As writers, we just need to wake up each morning and wonderful things to write about appear before us. It is probably one of the most valuable gifts in the world for us- the ability to find awe and wonder all around us.
But then, there are so many things that ARE awesome! Like this amazing tree and all of the holiday decorations in this area in New York City. Being there in person is like attending a concert, play or sports event: the energy from being among other people can’t be replicated if you aren’t physically there, yet as writers, if we experience that, we can develop our writing to the point where others ALMOST experience the event the way we would like them to.
And so, a solemn and unavoidably spiritual visit to the 9-11 Memorial to say goodbye to a friend lost; or down into the museum with a thousand other people to share in reverent silence [you will have goosebumps the moment you step onto the property]; or a wild and wooly cab ride through the streets of Manhattan from the 9-11 Memorial site to the Intrepid Museum [where the current mayor was holding a press conference, live]; or lunch with the family in an Irish Tavern built in 1881[where my 7-year-old grandson said the fries were the best in the world], is really all fodder for the writing I’ll do tomorrow for a short story or even my novels. I’ve got sounds and emotions and smells and sights now I didn’t have before.
And the delays in the airport and the ferry ride to New York or even getting lost and re-enacting the Trains, Planes and Automobiles theme with 3 generations of my family after nearly 14 miles of walking through New York City in a day are all fodder. When we were in the comfort of our own living room and recapping the day, wonderful things came to mind – not the fact that there was no train, bus or cab to return us nearly seven miles back to our ferry dock. Nor, the fact that we didn’t even have any idea of what that ferry dock number was! No, we shared about the terrific people we met on the subway, the awesome cabbies who worked such magic around the crowded city, the lovely New Yorkers who tried their best to guide us back “home.” Oh yes – and the man who kept shouting about the Bible and God’s day of retribution – a memory the grandson won’t soon forget. The lights and actors around Times Square, the gilded simplicity of the Simon-Schuster building, the lines of well-dressed folks waiting for the Broadway theatres to open!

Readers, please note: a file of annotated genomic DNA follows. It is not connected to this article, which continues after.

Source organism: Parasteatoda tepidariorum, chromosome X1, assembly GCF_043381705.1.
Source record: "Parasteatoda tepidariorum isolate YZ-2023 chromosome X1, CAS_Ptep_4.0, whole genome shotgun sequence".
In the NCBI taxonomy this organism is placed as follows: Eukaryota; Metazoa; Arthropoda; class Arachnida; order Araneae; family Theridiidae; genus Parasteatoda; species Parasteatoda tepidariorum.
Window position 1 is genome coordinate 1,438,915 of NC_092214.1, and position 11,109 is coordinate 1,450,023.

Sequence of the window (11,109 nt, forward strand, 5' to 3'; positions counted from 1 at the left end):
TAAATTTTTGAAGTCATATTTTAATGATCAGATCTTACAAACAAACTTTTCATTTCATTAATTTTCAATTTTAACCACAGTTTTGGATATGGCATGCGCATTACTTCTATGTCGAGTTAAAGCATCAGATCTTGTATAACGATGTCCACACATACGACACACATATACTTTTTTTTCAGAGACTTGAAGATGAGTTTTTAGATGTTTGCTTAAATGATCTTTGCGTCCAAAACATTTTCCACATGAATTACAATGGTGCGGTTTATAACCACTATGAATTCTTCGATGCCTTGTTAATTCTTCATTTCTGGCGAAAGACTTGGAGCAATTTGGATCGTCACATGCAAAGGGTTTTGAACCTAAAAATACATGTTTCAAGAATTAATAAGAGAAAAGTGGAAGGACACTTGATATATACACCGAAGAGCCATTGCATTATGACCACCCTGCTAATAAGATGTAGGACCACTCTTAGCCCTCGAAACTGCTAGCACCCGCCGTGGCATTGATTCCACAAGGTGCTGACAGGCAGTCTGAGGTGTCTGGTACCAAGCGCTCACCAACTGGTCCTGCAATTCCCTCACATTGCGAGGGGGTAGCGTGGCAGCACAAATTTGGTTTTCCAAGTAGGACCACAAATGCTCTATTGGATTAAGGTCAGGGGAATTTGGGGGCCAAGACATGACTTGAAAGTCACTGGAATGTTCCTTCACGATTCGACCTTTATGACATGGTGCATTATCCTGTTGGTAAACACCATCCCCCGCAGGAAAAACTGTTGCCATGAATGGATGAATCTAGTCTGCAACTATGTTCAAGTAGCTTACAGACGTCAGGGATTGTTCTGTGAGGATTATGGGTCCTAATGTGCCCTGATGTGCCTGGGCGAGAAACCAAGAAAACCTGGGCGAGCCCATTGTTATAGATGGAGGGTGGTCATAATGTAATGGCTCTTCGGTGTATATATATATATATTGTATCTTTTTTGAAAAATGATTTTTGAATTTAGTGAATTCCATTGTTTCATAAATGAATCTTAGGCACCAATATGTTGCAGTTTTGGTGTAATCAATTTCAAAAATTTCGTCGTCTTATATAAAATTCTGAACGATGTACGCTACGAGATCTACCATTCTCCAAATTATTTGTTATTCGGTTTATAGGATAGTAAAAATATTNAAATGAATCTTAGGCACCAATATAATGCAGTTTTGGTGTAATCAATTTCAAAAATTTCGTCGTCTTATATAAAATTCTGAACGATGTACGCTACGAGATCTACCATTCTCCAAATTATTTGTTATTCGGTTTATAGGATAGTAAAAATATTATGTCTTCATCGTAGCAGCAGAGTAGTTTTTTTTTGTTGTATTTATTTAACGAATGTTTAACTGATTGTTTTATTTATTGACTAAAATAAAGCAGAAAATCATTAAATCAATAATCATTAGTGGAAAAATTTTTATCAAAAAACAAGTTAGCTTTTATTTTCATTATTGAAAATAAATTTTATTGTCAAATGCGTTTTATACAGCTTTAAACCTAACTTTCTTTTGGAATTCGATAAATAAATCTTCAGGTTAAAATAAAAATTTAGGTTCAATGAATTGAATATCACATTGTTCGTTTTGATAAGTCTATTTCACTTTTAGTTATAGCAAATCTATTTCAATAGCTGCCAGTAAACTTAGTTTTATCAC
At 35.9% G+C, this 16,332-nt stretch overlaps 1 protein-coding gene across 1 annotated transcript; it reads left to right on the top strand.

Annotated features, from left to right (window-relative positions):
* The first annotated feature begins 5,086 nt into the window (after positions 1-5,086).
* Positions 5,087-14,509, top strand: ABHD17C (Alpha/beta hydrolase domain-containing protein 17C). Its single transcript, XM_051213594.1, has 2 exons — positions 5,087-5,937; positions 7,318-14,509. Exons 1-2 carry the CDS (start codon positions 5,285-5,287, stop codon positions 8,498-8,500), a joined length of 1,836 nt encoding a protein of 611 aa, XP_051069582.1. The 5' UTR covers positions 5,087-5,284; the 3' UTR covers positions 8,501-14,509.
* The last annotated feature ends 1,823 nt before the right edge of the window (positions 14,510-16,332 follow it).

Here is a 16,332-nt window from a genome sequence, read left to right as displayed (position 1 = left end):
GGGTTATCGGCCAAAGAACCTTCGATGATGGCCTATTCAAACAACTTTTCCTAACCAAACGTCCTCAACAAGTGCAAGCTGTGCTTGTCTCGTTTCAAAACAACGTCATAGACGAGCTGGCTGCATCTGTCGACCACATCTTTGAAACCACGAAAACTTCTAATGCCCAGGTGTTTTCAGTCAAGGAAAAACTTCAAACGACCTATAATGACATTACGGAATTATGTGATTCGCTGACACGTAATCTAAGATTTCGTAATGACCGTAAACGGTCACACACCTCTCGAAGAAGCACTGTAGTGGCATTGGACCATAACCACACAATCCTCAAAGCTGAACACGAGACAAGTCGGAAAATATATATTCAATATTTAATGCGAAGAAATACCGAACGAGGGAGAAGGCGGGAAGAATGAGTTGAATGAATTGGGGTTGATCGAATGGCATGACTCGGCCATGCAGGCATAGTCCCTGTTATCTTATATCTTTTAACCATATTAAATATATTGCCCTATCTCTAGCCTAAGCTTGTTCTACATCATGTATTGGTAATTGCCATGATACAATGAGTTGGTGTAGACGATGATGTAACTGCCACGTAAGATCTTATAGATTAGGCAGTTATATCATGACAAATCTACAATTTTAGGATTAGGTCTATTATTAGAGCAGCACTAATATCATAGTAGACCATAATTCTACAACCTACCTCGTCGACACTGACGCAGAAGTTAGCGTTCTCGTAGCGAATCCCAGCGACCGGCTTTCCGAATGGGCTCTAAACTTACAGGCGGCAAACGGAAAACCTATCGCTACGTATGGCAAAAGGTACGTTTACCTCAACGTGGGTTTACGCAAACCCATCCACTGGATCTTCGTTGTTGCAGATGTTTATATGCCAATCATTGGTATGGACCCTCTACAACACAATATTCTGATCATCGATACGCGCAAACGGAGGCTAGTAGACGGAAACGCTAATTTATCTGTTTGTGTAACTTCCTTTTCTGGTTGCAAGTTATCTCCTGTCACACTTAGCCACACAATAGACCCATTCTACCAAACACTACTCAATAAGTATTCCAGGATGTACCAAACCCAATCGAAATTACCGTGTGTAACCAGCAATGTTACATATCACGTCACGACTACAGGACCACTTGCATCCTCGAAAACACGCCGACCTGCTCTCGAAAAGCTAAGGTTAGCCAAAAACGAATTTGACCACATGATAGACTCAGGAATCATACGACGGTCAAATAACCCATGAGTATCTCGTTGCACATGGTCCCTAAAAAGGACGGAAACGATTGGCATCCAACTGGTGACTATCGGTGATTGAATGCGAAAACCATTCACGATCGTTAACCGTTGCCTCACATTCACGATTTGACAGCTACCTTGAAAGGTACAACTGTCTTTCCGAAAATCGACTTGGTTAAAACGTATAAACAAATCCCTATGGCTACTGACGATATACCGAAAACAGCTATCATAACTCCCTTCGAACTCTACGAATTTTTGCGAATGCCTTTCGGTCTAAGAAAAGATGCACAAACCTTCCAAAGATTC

Every day out the door can be an adventure! Be childlike in your observations and enjoy the trials as well as the triumphs! Your writing – and your readers – will thank you for all those layers of human fears and thrills!
Keep writing and reading! And keep being adventurous. Nancy Q.